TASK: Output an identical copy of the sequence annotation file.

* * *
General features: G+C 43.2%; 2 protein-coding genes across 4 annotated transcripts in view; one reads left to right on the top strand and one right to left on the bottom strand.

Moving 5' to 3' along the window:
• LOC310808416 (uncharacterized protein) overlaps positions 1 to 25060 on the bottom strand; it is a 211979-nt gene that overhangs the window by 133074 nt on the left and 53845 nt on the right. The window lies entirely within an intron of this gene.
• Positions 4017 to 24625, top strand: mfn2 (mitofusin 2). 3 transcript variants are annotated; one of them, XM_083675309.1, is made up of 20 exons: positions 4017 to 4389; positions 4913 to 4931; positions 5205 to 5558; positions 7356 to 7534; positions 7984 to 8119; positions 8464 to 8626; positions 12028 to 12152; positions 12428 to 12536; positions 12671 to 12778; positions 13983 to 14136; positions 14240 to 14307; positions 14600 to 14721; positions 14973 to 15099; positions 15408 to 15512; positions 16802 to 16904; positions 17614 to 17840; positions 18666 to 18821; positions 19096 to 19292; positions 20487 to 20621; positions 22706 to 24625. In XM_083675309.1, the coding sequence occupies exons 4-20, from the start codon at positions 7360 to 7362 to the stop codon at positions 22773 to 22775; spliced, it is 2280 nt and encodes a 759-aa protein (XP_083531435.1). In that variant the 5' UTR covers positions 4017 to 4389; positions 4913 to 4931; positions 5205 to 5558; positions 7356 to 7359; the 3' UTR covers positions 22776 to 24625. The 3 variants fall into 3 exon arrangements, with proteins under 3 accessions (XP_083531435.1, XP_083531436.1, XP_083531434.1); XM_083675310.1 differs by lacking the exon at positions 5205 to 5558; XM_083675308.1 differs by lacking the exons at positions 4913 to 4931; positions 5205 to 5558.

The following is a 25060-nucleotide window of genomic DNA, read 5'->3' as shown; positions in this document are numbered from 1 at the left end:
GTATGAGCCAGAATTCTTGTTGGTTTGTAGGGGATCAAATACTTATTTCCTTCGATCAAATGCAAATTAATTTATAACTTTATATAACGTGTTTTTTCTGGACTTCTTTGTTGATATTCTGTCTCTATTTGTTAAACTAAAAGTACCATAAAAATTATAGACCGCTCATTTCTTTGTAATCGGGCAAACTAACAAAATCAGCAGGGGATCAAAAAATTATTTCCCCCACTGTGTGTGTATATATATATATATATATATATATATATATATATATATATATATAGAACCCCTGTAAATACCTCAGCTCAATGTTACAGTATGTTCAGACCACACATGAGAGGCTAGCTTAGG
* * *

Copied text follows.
General features: G+C 43.2%; 2 protein-coding genes across 4 annotated transcripts in view; one reads left to right on the top strand and one right to left on the bottom strand.

Moving 5' to 3' along the window:
• LOC310808416 (uncharacterized protein) overlaps positions 1 to 25060 on the bottom strand; it is a 211979-nt gene that overhangs the window by 133074 nt on the left and 53845 nt on the right. The window lies entirely within an intron of this gene.
• Positions 4017 to 24625, top strand: mfn2 (mitofusin 2). 3 transcript variants are annotated; one of them, XM_083675309.1, is made up of 20 exons: positions 4017 to 4389; positions 4913 to 4931; positions 5205 to 5558; positions 7356 to 7534; positions 7984 to 8119; positions 8464 to 8626; positions 12028 to 12152; positions 12428 to 12536; positions 12671 to 12778; positions 13983 to 14136; positions 14240 to 14307; positions 14600 to 14721; positions 14973 to 15099; positions 15408 to 15512; positions 16802 to 16904; positions 17614 to 17840; positions 18666 to 18821; positions 19096 to 19292; positions 20487 to 20621; positions 22706 to 24625. In XM_083675309.1, the coding sequence occupies exons 4-20, from the start codon at positions 7360 to 7362 to the stop codon at positions 22773 to 22775; spliced, it is 2280 nt and encodes a 759-aa protein (XP_083531435.1). In that variant the 5' UTR covers positions 4017 to 4389; positions 4913 to 4931; positions 5205 to 5558; positions 7356 to 7359; the 3' UTR covers positions 22776 to 24625. The 3 variants fall into 3 exon arrangements, with proteins under 3 accessions (XP_083531435.1, XP_083531436.1, XP_083531434.1); XM_083675310.1 differs by lacking the exon at positions 5205 to 5558; XM_083675308.1 differs by lacking the exons at positions 4913 to 4931; positions 5205 to 5558.

The following is a 25060-nucleotide window of genomic DNA, read 5'->3' as shown; positions in this document are numbered from 1 at the left end:
GTATGAGCCAGAATTCTTGTTGGTTTGTAGGGGATCAAATACTTATTTCCTTCGATCAAATGCAAATTAATTTATAACTTTATATAACGTGTTTTTTCTGGACTTCTTTGTTGATATTCTGTCTCTATTTGTTAAACTAAAAGTACCATAAAAATTATAGACCGCTCATTTCTTTGTAATCGGGCAAACTAACAAAATCAGCAGGGGATCAAAAAATTATTTCCCCCACTGTGTGTGTATATATATATATATATATATATATATATATATATATATATATATAGAACCCCTGTAAATACCTCAGCTCAATGTTACAGTATGTTCAGACCACACATGAGAGGCTAGCTTAGG